Descendants of North Vancouver founding family confront story of how slavery built community – BC News

The names in his family tree read like a road atlas of North Vancouver – Heywood, Lonsdale, Pemberton, Fell. It was once a source of pride.

But a recent study of Guy Heywood’s family history reveals a dark and forgotten truth. The early settlement of the North Shore, its continued development, and the formation of the city of North Vancouver all stemmed from a family fortune amassed in the transatlantic slave trade.

“It’s sobering,” Heywood said. “Racism is quite deep in our [Canadian] the story too, but it was a surprising connection.

The family tree search became a retirement project for Heywood’s father, Bob, who was a North Vancouver RCMP detachment commander and later a city councillor. They already knew about the more recent generations of the family and the role they had played in the early settlements of North Vancouver.

To clarify family and financial lineage, it is helpful to work backwards.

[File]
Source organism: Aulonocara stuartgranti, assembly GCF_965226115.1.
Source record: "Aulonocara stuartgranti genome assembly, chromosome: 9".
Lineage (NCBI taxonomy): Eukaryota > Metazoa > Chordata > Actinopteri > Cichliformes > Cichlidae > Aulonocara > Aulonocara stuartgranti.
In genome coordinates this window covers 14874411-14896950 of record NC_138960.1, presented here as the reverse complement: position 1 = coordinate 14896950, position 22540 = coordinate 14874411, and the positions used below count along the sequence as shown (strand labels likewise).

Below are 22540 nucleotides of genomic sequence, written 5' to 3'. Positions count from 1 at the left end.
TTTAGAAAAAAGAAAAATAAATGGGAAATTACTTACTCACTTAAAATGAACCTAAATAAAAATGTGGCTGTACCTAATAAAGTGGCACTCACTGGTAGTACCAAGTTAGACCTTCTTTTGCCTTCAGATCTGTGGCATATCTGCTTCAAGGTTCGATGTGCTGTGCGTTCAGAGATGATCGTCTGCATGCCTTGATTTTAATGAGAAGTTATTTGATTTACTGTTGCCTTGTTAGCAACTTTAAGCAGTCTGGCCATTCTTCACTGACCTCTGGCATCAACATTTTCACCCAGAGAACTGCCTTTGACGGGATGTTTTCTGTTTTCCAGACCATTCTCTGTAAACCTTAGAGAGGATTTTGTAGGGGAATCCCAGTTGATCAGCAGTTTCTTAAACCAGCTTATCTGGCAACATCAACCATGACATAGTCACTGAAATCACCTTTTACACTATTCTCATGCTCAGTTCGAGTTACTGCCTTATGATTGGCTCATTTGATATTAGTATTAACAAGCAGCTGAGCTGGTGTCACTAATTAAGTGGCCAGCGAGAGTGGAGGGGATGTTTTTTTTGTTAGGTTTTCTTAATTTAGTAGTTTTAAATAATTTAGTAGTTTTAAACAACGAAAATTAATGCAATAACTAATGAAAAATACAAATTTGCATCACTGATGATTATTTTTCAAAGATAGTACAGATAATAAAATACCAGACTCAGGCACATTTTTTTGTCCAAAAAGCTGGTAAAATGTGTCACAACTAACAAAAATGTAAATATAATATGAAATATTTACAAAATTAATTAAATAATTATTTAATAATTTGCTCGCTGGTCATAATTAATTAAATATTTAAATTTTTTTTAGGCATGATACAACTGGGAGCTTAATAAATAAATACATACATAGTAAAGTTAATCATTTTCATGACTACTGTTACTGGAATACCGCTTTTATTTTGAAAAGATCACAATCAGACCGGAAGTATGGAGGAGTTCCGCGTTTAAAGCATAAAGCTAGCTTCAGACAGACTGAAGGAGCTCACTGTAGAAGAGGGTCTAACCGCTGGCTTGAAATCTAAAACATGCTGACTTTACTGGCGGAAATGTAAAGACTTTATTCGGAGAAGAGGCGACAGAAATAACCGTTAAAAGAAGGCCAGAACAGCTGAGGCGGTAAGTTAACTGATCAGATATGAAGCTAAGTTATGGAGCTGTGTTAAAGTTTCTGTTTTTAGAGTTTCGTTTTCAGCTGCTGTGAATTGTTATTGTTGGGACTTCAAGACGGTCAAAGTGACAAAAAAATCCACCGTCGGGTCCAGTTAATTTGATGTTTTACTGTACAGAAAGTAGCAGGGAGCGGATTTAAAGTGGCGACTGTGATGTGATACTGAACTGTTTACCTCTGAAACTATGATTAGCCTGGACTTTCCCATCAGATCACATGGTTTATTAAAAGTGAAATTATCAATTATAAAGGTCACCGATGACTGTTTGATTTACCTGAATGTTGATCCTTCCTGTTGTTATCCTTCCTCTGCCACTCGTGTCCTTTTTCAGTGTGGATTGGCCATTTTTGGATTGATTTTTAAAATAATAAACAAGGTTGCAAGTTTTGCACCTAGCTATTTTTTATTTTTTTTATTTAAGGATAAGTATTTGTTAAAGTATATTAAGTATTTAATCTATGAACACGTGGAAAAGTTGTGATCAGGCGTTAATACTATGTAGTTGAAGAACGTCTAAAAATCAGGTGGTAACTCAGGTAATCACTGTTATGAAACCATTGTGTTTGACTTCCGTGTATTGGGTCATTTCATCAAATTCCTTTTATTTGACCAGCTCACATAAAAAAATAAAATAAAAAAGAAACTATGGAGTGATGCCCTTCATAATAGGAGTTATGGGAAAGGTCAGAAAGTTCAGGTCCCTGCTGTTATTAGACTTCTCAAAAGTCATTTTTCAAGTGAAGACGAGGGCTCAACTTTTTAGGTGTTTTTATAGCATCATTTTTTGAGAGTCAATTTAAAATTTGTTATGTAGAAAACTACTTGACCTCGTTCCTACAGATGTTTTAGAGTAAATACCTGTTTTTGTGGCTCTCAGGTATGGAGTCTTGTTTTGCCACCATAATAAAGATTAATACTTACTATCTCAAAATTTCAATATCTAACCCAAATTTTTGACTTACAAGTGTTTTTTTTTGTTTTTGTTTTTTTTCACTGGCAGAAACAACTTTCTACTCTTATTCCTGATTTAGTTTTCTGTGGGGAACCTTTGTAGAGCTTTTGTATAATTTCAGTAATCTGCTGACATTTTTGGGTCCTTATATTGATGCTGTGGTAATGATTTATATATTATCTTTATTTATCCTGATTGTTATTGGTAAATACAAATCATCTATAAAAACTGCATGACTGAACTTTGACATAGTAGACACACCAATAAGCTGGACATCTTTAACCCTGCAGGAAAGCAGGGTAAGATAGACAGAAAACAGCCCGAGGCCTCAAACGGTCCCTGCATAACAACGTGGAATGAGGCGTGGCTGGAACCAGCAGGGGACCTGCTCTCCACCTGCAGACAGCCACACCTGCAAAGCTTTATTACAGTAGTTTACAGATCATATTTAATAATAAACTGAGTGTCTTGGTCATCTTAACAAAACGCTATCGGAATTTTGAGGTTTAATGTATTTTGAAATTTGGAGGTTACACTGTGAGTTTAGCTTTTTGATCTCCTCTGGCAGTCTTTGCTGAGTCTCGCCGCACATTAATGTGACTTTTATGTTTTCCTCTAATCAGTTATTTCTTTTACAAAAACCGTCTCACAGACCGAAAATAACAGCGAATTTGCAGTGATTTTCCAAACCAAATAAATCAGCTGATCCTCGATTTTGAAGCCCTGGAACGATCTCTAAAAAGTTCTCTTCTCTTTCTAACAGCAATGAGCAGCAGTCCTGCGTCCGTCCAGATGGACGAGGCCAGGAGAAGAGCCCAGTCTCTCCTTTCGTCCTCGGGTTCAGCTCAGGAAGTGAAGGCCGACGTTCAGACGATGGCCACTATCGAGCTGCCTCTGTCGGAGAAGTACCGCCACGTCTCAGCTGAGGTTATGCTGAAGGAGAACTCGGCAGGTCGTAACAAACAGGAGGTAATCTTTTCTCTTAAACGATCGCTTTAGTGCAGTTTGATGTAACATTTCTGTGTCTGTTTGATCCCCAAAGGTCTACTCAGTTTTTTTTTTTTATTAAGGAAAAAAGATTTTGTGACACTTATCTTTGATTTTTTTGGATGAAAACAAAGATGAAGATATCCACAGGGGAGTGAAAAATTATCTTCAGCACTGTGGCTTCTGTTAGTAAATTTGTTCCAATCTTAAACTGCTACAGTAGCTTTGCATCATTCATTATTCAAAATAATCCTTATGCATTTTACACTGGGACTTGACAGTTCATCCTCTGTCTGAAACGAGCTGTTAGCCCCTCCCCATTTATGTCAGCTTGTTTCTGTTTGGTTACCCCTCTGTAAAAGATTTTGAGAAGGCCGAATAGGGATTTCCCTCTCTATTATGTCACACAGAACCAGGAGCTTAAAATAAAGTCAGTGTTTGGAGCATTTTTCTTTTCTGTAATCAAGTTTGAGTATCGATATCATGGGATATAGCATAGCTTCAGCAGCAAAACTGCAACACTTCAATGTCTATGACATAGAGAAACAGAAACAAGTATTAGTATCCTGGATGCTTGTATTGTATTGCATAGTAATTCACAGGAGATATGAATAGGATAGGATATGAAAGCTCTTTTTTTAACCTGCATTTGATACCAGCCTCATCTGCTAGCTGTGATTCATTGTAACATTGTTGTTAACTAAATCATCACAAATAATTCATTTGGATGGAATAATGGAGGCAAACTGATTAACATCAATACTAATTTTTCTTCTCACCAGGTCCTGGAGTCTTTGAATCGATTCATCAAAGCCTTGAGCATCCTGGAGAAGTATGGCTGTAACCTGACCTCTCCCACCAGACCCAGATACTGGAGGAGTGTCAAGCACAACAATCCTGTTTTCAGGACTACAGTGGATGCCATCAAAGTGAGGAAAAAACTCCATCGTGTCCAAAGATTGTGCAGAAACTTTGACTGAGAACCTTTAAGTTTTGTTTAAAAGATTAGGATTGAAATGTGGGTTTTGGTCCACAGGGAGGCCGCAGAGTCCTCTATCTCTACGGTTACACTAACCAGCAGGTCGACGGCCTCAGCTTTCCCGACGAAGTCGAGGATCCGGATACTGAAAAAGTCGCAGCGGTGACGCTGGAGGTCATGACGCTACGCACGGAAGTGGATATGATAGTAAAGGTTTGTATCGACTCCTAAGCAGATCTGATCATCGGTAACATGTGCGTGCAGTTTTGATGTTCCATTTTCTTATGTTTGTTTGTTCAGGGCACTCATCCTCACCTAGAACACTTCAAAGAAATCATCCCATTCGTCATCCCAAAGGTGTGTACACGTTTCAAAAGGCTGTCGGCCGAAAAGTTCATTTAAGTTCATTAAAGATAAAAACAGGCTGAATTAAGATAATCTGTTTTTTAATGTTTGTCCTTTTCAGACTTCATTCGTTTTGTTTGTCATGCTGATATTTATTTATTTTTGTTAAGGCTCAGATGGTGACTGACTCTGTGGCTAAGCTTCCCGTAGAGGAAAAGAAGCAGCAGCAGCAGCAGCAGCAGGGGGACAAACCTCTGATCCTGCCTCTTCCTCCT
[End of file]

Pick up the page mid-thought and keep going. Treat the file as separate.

The City of North Vancouver was carved out of the greater North Vancouver District in 1907, with its borders drawn largely around the landholdings of Lonsdale Estates and the North Vancouver Land Improvement Co.

Lonsdale Estates was jointly owned by James Pemberton-Fell and Henry Heywood-Lonsdale (1864-1930). He was the son of Arthur Pemberton Heywood-Lonsdale (1835-1897) who led the syndicate of investors that financed the Moodyville Sawmill, the first industrial development on the North Shore with a settler community built around it. When the sawmill went bankrupt, Henry Heywood-Lonsdale consolidated debt and land into Lonsdale Estates, with plans to develop the land.